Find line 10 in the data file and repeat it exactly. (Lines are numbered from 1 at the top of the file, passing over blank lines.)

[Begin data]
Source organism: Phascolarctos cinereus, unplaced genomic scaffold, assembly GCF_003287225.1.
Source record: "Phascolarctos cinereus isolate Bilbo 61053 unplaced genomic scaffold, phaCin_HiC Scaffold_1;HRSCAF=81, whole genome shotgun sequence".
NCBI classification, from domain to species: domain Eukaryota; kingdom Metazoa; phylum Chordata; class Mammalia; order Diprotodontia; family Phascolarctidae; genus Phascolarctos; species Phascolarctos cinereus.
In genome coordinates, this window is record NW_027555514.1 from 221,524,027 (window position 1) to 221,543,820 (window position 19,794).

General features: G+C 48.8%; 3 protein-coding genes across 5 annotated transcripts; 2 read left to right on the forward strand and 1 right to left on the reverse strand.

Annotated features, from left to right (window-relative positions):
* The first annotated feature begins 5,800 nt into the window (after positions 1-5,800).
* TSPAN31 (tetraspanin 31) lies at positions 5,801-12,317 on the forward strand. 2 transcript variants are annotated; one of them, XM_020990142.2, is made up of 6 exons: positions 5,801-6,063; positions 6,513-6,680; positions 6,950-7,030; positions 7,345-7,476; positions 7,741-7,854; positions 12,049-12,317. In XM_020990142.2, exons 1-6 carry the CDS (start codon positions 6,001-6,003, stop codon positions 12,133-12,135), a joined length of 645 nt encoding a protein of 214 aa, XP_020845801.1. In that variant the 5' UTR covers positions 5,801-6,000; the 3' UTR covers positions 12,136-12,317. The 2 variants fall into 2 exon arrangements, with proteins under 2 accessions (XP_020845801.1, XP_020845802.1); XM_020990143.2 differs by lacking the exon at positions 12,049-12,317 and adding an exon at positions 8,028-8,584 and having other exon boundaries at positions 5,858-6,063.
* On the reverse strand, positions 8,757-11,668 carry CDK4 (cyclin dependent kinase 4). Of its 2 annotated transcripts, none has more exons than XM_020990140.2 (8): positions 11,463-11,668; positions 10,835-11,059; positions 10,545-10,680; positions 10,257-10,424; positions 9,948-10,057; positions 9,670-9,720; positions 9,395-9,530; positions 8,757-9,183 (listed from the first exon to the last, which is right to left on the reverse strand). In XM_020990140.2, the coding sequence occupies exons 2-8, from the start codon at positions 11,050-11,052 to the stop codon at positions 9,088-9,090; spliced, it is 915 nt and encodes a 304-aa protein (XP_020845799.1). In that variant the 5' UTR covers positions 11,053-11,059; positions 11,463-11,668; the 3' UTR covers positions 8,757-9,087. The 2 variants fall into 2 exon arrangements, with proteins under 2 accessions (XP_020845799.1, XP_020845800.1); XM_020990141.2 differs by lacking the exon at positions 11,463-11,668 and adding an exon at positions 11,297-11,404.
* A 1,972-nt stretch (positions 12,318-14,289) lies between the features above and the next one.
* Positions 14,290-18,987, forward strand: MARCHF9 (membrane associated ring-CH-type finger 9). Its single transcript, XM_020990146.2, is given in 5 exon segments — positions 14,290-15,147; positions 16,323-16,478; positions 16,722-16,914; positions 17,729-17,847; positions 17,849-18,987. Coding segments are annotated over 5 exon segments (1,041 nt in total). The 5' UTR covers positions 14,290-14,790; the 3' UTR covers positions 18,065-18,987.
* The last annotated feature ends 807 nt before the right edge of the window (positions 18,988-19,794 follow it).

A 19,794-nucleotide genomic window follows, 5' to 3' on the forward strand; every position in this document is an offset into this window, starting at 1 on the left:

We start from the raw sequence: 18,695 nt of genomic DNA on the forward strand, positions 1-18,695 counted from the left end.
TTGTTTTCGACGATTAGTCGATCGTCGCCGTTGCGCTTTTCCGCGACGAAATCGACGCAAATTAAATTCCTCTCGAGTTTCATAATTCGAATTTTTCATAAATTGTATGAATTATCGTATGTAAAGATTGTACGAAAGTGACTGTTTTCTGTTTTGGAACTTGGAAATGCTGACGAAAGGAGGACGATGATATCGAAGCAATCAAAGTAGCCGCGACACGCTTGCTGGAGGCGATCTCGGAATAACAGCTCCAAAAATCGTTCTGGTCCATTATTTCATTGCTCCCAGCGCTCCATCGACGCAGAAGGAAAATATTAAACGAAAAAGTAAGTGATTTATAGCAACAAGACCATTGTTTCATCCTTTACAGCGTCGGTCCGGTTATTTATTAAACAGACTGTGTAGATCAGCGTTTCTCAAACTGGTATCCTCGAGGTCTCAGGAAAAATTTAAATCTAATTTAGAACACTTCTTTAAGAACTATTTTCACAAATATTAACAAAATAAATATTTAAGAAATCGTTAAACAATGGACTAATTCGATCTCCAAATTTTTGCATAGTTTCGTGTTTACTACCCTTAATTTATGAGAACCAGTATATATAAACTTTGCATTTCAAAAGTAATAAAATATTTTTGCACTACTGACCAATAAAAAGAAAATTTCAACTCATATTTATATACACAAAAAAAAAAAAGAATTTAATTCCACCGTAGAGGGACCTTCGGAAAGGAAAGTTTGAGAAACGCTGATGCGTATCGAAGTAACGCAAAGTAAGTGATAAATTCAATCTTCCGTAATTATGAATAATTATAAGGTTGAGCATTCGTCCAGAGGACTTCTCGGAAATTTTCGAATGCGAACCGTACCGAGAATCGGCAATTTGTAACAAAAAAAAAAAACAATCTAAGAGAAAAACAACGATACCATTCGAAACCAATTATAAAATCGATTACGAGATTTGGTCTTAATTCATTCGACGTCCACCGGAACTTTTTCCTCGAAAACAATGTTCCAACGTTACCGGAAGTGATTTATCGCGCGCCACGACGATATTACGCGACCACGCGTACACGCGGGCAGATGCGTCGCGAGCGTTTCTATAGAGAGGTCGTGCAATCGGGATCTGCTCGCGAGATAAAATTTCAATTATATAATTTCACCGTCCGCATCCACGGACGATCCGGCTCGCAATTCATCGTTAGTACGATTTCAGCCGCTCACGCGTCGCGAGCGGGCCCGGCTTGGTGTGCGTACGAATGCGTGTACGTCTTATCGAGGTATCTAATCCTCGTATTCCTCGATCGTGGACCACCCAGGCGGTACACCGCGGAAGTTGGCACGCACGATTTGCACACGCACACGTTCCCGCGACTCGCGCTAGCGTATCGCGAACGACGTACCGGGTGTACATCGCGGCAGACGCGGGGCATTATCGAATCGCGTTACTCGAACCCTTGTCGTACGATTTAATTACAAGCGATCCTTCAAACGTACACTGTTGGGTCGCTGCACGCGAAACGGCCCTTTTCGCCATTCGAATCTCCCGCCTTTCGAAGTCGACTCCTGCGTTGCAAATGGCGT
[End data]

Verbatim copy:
* A 1,972-nt stretch (positions 12,318-14,289) lies between the features above and the next one.